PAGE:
I do remember hearing all my life, “if you don’t stop crying, I’ll give you something to cry about”

Those who know me, know how little control I have over my tears.

He got so angry at my tears.


Age: 6 or 7

I was playing with a toy car in the living room – he was playing too. This was during a relatively calm period.

He asked me to give him the car, so I threw it at him – but I threw it too hard, and it hit him in the lip.

I saw the look on his face, but I don’t remember what happened after.

The letter B

Age: 8/9

In the third grade I received my first B on a report card.

I just want to acknowledge here that living in a violent home is hell on one’s ability to function in a learning environment.

I was riding the bus to my grandmother’s that day. His mom’s. He was living there or had remarried or something – so this is after the second divorce I guess?

On that bus ride, her’s was the very last stop. The ride was over an hour and half.

I stared at that B and played in my head how I’d talk him out of beating me for an hour and a half.

He beat me angrily. He beat me again for crying. He used a belt and he didn’t seem to ever stop.

He didn’t even let me get inside. He met me outside, he walked me around the side of my grandmother’s trailer…and he just wailed.


Children have a tendency to overhear bits of conversations that adults have and fill in the missing pieces with their best understanding. I think I did a lot of that as a child.  One of the recurring themes of my childhood was that of escape.  My aunt and uncle on my mother’s side lived in  Rome, GA and later in Cedar Bluff, AL – and during the frequent events in which my mom and I needed to escape him that’s where we would go.

For some reason one of the associations I had with my father was with a bar in Macon, GA called Whiskey River – I don’t know if maybe he went there at times and came back home ready to fight, or if maybe it was just the word whiskey that scared me, but I recall being terrified as we passed that place on the way to escape to my Aunt’s.

In 91 or 92 we moved to Rome for a short time while mom tried to start her life over. We couldn’t sell our house so we had to move back.


I used to be afraid of Hank Williams, Jr – because he looked (to me, my mother disagrees) just like my dad.

For some reason Whiskey River and Hank Williams, Jr had an association together when I was a kid? I dunno – that’s probably stupid. I was really young.


He went to a lot of rehab.

The most successful stint was in my pre or early teen years – it was a Christian based organization (similar to Teen Challenge) which he attended for about a month before becoming the President’s right hand man. He was terribly charming when he was sober. I have few memories of him being charming, but I do remember how people just – liked him, trusted him even….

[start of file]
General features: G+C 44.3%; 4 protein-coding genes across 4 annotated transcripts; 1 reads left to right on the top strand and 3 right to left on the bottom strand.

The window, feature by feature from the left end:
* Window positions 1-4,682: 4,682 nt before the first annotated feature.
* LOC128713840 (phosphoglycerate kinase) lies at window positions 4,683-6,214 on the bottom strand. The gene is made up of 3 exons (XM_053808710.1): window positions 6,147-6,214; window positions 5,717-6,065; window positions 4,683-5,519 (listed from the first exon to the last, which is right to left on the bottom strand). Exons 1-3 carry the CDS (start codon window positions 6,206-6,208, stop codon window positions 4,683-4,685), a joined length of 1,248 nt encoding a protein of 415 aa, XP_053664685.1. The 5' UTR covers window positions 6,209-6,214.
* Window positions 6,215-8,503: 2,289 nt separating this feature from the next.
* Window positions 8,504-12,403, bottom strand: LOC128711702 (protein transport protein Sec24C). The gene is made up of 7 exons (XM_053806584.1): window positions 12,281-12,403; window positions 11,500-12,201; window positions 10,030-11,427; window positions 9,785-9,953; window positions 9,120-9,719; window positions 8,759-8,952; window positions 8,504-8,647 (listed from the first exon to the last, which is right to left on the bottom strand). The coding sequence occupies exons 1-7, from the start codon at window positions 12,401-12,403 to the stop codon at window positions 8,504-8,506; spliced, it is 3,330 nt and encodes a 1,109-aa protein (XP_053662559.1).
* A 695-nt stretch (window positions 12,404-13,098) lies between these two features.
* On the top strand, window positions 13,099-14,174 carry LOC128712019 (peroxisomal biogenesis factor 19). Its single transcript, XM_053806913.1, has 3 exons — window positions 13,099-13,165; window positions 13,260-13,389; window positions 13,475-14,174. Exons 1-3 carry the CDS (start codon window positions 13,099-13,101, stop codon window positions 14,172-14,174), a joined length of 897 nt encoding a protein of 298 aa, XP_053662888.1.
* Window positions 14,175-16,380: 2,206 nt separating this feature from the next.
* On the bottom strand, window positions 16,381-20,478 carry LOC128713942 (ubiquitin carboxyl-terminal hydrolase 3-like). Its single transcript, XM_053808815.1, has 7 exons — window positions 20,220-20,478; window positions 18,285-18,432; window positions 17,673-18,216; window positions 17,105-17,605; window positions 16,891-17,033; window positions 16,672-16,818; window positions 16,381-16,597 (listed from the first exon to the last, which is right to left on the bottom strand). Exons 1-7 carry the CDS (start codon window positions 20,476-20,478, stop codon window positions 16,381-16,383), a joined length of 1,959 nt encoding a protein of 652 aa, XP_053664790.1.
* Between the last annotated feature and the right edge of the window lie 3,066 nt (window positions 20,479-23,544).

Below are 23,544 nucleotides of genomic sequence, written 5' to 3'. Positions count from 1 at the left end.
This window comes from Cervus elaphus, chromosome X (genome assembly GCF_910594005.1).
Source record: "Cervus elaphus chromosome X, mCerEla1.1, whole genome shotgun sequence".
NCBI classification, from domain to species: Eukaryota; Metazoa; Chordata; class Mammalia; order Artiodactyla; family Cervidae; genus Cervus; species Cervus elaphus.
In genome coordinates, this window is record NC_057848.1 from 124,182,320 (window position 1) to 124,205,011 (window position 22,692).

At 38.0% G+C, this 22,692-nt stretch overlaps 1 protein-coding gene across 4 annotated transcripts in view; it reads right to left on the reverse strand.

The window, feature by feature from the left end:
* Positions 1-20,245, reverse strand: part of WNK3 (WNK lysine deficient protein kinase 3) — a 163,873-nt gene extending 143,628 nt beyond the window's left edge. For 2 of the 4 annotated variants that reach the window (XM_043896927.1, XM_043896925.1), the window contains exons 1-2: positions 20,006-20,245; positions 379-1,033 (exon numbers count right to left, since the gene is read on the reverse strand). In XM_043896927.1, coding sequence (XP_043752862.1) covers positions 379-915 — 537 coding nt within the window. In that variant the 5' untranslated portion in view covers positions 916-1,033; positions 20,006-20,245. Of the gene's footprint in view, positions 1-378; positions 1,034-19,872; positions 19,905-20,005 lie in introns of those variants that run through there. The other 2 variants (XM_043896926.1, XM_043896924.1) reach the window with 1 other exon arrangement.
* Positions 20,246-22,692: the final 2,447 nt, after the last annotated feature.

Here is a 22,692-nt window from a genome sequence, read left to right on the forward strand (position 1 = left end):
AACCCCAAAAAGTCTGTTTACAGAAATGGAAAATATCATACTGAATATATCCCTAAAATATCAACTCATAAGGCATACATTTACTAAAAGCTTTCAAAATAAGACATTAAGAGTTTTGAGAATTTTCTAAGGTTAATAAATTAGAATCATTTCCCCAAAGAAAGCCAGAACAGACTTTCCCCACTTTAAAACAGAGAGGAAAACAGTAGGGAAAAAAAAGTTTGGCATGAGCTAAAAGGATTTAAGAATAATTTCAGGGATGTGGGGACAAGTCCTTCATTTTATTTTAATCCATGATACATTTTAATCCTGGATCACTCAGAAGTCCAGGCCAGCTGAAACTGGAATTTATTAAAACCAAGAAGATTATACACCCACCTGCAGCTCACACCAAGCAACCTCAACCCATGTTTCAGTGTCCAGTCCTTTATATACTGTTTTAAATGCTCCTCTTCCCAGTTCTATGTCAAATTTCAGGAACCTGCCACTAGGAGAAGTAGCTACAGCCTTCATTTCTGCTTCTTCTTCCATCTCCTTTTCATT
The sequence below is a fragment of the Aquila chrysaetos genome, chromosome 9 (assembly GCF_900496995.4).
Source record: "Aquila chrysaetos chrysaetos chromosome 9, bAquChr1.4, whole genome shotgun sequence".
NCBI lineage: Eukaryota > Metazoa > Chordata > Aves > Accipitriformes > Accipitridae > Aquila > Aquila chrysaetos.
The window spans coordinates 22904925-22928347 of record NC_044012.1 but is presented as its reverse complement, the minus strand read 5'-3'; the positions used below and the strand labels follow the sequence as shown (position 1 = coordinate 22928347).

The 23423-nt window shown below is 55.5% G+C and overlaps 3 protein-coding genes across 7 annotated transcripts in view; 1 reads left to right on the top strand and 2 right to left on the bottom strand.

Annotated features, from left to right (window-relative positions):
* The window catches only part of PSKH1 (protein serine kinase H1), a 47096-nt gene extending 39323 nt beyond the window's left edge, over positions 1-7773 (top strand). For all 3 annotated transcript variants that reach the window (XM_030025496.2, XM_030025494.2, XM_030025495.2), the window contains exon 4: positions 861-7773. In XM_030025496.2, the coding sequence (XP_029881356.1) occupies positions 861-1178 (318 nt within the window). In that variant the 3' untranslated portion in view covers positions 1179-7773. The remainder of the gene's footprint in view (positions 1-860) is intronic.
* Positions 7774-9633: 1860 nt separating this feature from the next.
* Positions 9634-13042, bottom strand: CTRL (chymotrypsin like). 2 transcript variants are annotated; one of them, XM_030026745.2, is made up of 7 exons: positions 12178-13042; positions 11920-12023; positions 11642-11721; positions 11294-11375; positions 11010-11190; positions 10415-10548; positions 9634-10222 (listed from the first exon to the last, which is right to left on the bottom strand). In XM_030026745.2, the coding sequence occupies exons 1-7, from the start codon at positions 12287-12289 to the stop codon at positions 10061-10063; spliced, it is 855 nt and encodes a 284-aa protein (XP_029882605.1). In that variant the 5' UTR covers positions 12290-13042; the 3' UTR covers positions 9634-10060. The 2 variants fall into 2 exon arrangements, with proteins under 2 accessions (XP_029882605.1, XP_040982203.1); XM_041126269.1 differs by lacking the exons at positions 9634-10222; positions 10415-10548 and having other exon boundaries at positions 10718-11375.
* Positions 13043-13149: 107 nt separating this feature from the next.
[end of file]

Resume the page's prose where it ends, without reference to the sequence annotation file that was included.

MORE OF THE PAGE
He had either been married for a few years prior to going into this, or got married shortly after to wife #4 (I count mom twice)

He stayed sober for 4-5 years. I visited he and his wife every other weekend.


(intentionally obfuscating some facts here)

In order to cover up some crimes that occurred, I recall watching him destroy thousands and thousands (4-5 gallon zip lock bags full) of narcotics at a family member’s home of wife #4. (this was prior to rehab – which I think was court ordered) He burned them in a 50 gallon barrel.

I never understood why he was at the pharmacists so much, but he was apparently distributing a lot of pills and had always had a knack for them himself.

Car Door

Age: 12ish

Wife #4 was nearly killed when he got drunk one night (prior to rehab) and repeatedly slammed her head in the car door.


He served no time for that.


After rehab he became a …kinda normal person. Families perplex me, I don’t understand normalcy. I realized this when I met my wife and experienced hers.

You have to remember that this man had been abusing his body with so much alcohol and narcotics his entire life (one time he tested with a BAC of .38 if I recall correctly – while still awake, I think he was even driving!) that he had created for himself a pretty serious dependency. He was always a hair’s breadth away from relapse.

He always had a misogynistic view of the world, even though he never brought any real income into the families he had (which seems to be the backbone of a lot of misogyny – breadwinning and providing security?) At least he wasn’t hitting anyone.